Your Role as a Parent

As parents you want to give your child the guidance and knowledge that they need to become responsible, healthy and happy adults. Teaching your child about sexual health and sexuality is part of your role as a parent. You’re already teaching your child many things about sexuality and have been since the day they were born. They learn from:

  • the way they’re physically touched by others
  • the way their bodies feel to them
  • what your family believes is okay and not okay to do and say
  • the words that family members use (and don’t use) to refer to body parts
  • watching the relationships around them
  • seeing male and female roles

They also pick up a lot from outside the family whenever they watch television, movies, listen to music and talk with their friends.

Sometimes parents feel unsure or uncomfortable talking about sexual health and sexuality because they:

  • aren’t comfortable talking about reproductive body parts and what they do
  • sex wasn’t talked about when they were growing up
  • wonder if talking about sexuality will give the okay for their child to experiment
  • aren’t sure what their child needs to know and at what age they need to know it
It’s a fact that young people whose parents talk about all the parts that make up sexuality with them tend to delay becoming sexually active, compared to those whose parents didn’t talk to them about sexuality.

 

In talking about sexual health with your child, you have a chance to:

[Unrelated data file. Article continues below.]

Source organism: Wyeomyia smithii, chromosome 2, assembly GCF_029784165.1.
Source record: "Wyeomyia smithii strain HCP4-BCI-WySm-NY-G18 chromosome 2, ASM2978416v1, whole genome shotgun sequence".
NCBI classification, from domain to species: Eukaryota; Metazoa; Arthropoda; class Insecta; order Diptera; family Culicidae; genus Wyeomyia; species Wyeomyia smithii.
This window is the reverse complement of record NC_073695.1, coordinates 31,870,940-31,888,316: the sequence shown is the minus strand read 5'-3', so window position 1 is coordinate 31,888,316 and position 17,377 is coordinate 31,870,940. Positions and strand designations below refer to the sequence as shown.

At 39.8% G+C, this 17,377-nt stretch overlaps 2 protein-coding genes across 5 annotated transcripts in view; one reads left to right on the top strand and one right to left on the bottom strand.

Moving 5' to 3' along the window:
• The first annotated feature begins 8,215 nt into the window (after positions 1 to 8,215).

• answer their questions honestly—tell your child what they want to know using words they can understand
  • give correct information—studies show that young people tend to get most of their information (or misinformation) about sexual health from friends
  • start conversations—some children never ask about sexual health
  • share your beliefs, concerns and values—your child needs to know where you stand
  • help your child make good decisions and stand by their decisions

 

Helpful Tools

 

Parent Guide (0-12 year olds)

This resource will help you prepare for the ongoing conversations you’ll have with your child about sexual health. Whether you’ve had conversations in the past or not, it’s never too late to start!

 

Parent Guide (13-18 year olds)

This resource will help you prepare for the ongoing conversations you’ll have with your teen about sexual health. Whether you’ve had conversations in the past or not, it’s never too late to start!

 
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